Ethnic inequalities in social mobility at the neighbourhood scale : evidence from the Office for National Statistics Longitudinal Study in England
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Compared to their White peers, ethnic minorities in England are often at higher risk of becoming unemployed, unable to find employment, and more likely to experience downward, rather than upward social mobility. Qualifications, gender, age, marital status and migrant generation all play a role; but do not explain these ethnic inequalities, or ethnic penalties. Despite ethnic minorities being more likely to live in deprived neighbourhoods than Whites, research on ethnic inequalities in social mobility has rarely taken account of the role of context. Neighbourhood deprivation may reduce life-chances for various reasons, and the concentration of ethnic minorities into deprived neighbourhoods may have additional influences for social mobility: some positive, but also some negative. In this thesis, I ask: does neighbourhood deprivation and ethnic composition explain the ethnic inequalities in social mobility? Using a longitudinal analysis of the Office for National Statistics Longitudinal Study, I tracked the intragenerational social mobility of people living in urban areas of England between 1991 and 2001. Binary and multinomial logit regression models were fit with ethnicity as an independent variable to explore statistical differences between groups, and also for the White, Indian and Black Caribbean groups separately. My research shows that after controlling for education, couple status, and a number of other important characteristics, geography does play a role in life-chances; but does not fully explain the ethnic inequalities in social mobility. People in more deprived neighbourhoods tended to fare worse in all economic outcomes: more at risk of unemployment; less likely to find employment; more at risk of downward social class mobility; less likely to experience upward social class mobility. However, these results were statistically significant only among White people, with less consistent associations for ethnic minorities. Ethnic diversity had a positive influence upon outcomes (e.g. upward social class mobility), but only among White people. Positive outcomes were also more common among people living in the south of England. Place of birth was less important for social mobility. For policymakers attempting to reduce the geographical inequalities of deprivation and affluence, dissolving residential concentrations of minorities alone is unlikely to reduce the gap in life chances between Whites and ethnic minorities. No evidence was found to support the pejorative stereotyping of so-called ‘ethnically segregated’ neighbourhoods, which are some of the most diverse in England and, on balance, appear to improve the life chances of White people.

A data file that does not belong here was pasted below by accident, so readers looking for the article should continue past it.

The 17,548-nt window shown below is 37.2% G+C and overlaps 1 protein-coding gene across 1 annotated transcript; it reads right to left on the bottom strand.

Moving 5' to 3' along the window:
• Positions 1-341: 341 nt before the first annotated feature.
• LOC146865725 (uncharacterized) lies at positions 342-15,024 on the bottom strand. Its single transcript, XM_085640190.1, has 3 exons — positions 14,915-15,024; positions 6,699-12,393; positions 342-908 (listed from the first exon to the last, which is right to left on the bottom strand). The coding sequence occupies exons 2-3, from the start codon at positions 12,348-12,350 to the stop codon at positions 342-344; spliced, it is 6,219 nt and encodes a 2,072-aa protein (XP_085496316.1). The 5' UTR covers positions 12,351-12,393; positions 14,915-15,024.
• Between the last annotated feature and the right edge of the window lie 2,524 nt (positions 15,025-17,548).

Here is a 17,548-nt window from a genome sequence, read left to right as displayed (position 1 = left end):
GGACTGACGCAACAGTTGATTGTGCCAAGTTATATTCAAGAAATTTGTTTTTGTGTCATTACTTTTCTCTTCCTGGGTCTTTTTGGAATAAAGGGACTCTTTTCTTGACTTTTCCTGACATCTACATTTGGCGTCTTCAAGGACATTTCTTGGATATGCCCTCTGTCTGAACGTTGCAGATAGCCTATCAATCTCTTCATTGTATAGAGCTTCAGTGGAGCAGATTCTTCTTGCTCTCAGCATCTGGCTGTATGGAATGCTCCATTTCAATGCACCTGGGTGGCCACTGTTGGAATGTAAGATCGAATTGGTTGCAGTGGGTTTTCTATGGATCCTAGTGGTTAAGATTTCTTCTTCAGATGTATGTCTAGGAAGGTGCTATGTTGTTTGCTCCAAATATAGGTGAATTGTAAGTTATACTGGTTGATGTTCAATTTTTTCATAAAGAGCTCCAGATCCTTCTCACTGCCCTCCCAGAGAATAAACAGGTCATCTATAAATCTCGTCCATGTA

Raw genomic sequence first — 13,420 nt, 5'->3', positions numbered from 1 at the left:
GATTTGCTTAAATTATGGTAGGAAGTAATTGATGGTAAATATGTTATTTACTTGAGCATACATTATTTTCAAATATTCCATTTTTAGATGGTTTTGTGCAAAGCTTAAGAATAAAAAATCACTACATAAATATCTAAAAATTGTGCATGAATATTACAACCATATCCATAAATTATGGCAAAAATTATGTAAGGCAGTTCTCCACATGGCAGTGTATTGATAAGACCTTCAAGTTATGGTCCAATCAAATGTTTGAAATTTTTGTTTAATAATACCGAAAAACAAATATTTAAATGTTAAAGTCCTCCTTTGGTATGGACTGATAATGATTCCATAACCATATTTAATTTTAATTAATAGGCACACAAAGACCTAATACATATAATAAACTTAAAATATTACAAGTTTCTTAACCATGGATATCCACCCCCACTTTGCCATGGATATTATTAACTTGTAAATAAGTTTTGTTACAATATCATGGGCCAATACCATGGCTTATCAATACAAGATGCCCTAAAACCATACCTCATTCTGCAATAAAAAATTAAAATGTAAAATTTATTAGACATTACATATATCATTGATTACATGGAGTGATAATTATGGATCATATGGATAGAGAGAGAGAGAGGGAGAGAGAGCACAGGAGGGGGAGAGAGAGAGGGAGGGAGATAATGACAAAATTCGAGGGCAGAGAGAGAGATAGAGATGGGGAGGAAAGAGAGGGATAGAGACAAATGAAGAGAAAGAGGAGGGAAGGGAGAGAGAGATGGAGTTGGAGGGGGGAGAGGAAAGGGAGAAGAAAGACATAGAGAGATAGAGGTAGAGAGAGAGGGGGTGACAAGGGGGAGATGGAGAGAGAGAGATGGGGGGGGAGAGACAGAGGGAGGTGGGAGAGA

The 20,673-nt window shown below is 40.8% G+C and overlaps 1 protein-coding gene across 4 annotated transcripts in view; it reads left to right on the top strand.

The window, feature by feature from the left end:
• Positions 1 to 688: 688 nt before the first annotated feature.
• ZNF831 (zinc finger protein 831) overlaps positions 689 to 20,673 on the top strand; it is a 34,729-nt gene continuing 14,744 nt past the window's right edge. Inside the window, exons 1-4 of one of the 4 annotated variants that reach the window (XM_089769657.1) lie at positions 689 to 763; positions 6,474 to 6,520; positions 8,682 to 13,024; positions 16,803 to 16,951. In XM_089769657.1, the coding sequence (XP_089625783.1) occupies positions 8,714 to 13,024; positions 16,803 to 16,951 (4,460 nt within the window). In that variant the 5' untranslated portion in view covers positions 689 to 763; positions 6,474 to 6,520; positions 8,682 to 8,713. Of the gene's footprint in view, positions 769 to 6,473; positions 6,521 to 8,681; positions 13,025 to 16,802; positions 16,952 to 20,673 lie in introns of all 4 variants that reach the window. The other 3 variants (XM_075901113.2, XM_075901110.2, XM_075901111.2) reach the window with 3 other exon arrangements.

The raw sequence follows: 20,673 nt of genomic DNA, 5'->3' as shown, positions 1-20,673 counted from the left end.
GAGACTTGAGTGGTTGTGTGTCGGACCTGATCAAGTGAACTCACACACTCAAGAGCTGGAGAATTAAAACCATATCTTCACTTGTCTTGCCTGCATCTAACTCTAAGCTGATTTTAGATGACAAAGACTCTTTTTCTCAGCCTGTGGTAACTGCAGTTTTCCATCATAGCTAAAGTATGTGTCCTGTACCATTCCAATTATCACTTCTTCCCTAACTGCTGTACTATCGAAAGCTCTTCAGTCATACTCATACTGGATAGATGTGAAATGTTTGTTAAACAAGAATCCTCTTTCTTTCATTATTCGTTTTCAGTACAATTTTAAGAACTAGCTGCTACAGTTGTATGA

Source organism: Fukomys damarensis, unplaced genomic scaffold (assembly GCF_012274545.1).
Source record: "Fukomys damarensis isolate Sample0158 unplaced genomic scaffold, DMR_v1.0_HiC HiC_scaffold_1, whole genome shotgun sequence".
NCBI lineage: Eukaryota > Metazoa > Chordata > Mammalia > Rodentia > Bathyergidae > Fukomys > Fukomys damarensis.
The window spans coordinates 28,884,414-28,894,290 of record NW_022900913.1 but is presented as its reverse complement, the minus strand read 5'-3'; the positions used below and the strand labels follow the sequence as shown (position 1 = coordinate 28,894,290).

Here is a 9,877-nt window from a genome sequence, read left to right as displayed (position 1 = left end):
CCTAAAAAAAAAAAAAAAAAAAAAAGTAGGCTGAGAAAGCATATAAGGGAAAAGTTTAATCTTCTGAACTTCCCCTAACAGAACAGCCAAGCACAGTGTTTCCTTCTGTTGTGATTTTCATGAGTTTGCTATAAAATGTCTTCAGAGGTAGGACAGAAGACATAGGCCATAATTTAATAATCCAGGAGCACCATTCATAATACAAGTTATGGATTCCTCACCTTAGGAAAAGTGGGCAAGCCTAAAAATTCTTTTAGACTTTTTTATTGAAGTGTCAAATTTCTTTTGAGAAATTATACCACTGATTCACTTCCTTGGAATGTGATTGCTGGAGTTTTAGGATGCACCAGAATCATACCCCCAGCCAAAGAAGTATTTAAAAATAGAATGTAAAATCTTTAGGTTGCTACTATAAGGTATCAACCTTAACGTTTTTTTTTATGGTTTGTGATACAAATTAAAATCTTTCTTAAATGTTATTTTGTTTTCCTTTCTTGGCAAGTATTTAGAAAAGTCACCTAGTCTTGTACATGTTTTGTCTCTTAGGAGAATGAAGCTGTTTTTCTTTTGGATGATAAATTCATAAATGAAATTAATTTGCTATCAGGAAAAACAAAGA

Thesis, PhD Doctor of Philosophy
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